Molinari’s read for big Ryder test
Edoardo and Francesco Molinari will put their fierce soccer rivalry to one side at Celtic Manor this week.
Italian brothers Edoardo and Francesco Molinari will put their fierce soccer rivalry to one side at Celtic Manor this week when they tee it up in the Ryder Cup.
Juventus fan Edoardo and Inter Milan supporter Francesco are set to become the first brothers to represent Europe in golf’s showpiece team event – and the first to take on the United States since Bernhard and Geoffrey Hunt represented Great Britain and Ireland in 1963.
Europe captain Colin Montgomerie hopes it can be a match made in heaven as his team strive to regain the trophy lost in Louisville, Kentucky two years ago.
It has been clearly stated that the Molinari double act will be seen in action at some point on Friday or Saturday.
“Yes, we will be playing them together, that’s obvious,” said Montgomerie. “When and where is up to us, but they will be playing together, and they really do look forward to it.
“And it’s great to see the first brother relationship that has played in our European team. I wish them well, and I do think they will do very well.”
The Ryder Cup rookies, who won golf’s World Cup for Italy last November and attended the same Turin school as Azzurri soccer legends Dino Zoff and Marco Tardelli, are ready to deliver against the United States.
“Usually, both of us are quite calm and cool under pressure, so there is really not much we do with each other or we say to each other,” said 29-year-old Edoardo.
“But obviously, in case you get a little bit too tense or too nervous, you know that your brother is always there to try and help you.
“It is always a great help to be playing alongside him.
“Francesco and I would be an obvious partnership, but I think any of the other 10 guys on the team will be a good partner.
“We get along very well with each other since we were starting to play golf when we were 10, 11 years old, but obviously there was a little bit of competition and rivalry with each other.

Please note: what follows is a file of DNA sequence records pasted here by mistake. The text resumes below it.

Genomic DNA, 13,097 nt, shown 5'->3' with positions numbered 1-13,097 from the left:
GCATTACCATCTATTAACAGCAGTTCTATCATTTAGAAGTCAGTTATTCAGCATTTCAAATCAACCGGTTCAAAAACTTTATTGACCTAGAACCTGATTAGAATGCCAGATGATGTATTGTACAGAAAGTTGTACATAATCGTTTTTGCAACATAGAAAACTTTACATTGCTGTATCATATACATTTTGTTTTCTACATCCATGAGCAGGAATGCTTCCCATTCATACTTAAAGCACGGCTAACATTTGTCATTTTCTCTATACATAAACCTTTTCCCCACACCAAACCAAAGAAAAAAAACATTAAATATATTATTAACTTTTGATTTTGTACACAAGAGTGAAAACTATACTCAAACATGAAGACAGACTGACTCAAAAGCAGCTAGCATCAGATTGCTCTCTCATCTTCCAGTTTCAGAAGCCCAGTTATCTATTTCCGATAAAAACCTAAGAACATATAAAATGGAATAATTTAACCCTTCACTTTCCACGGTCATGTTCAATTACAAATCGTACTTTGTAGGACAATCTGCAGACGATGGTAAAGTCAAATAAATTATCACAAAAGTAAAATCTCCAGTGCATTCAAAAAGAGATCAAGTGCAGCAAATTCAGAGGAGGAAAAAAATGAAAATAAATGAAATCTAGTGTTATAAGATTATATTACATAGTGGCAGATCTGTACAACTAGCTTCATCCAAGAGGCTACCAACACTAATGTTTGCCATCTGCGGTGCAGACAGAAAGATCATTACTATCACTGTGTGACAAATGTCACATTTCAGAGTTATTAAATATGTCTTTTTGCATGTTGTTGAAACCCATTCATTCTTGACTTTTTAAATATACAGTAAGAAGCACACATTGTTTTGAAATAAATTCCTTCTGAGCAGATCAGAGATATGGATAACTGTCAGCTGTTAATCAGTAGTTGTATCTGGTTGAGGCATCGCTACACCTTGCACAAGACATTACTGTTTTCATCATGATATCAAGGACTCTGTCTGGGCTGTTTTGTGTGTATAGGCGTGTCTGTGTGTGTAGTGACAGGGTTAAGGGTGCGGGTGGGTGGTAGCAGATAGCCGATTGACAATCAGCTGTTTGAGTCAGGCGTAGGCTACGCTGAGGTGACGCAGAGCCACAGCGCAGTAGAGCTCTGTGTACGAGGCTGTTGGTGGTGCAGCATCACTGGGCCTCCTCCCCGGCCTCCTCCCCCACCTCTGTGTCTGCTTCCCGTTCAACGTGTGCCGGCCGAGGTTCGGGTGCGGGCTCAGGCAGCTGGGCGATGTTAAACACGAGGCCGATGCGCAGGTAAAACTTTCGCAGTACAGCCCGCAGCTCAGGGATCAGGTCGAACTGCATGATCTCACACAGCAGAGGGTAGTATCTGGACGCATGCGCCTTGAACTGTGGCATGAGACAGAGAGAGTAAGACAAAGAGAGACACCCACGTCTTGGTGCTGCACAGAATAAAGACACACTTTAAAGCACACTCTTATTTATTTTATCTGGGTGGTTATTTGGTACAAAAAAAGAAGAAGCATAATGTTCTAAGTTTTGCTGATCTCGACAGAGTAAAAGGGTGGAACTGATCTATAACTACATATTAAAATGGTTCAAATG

“But I think it has been very good for us because when you see your brother playing better, you want to improve and you want to catch him. I think that’s one of the reasons why we are here this week – both of us.”
While Francesco, two years Edoardo’s junior, qualified for the European team on merit, Edoardo was one of Montgomerie’s three wildcard picks alongside Padraig Harrington and Luke Donald.
“Maybe it’s weird to say, but it feels quite normal to be here together,” said London-based Francesco.
“We’ve had a steady improvement during our careers. We got here step by step, but I almost expected my brother to be here, and I guess it was the same for him.
“I guess everyone who has been involved with us throughout our careers is really proud that we are here, and obviously it’s quite big news – two brothers playing in the Ryder Cup.
“I live in London and Edoardo lives in Italy, so we don’t spend a lot of time together.
“But when we are out on tour, yeah, we hang out together during the night and have drinks together, so this week it feels like we are back home a little bit.”
And since winning the World Cup – they defeated an Irish team of their Ryder Cup team-mates Graeme McDowell and Rory McIlroy – they have driven Italian golf’s profile sky-high.
“There is definitely more of a buzz and more journalists asking you for interviews,” said Edoardo.
“It’s hopefully changing quickly, and the next few years it will do so more and more.
“We get a few pages in the newspapers as well, not only in the sports papers, but also in the daily newspapers. It’s definitely something that didn’t happen a few years ago.”
Soccer is never far away from the Molinaris’ sporting agenda though, with Edoardo a good friend of former Juventus player Pavel Nedved.
“I played golf with Pavel last week, and then we went at night to watch a football game together,” added Edoardo.
“He’s a guy that not only is a great person, but a great athlete. He had a great work ethic, and it’s something that I always look up to and try to do the same.”
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